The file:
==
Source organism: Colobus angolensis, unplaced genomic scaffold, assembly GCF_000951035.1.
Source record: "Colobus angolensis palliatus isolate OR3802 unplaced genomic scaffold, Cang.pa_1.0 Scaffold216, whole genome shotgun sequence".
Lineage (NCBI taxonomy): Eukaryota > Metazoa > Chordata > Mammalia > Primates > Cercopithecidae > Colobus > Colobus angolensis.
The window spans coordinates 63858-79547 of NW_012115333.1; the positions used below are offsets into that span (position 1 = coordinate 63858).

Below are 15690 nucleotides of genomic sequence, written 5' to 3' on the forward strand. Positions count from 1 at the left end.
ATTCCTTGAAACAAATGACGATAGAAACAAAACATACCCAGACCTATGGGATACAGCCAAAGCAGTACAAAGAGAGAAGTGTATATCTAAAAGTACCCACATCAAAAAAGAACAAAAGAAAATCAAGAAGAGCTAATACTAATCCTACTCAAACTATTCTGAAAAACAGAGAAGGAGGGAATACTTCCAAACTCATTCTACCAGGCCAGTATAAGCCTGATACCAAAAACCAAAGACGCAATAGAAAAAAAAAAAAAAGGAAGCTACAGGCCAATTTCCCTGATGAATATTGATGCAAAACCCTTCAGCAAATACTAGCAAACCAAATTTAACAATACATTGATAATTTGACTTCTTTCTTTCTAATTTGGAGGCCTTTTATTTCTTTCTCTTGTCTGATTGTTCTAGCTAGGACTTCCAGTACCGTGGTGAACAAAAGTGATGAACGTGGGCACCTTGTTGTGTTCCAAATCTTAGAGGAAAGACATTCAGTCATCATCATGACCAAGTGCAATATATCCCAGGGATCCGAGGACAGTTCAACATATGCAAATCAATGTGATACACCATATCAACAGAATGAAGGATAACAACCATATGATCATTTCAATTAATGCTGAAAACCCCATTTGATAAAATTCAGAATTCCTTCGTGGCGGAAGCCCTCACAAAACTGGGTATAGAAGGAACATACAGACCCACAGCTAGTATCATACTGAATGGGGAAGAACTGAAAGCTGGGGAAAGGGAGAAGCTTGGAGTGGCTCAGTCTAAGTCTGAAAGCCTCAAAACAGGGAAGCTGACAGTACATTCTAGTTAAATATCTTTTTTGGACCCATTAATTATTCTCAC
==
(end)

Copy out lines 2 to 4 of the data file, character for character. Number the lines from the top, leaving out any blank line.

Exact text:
Source record: "Colobus angolensis palliatus isolate OR3802 unplaced genomic scaffold, Cang.pa_1.0 Scaffold216, whole genome shotgun sequence".
Lineage (NCBI taxonomy): Eukaryota > Metazoa > Chordata > Mammalia > Primates > Cercopithecidae > Colobus > Colobus angolensis.
The window spans coordinates 63858-79547 of NW_012115333.1; the positions used below are offsets into that span (position 1 = coordinate 63858).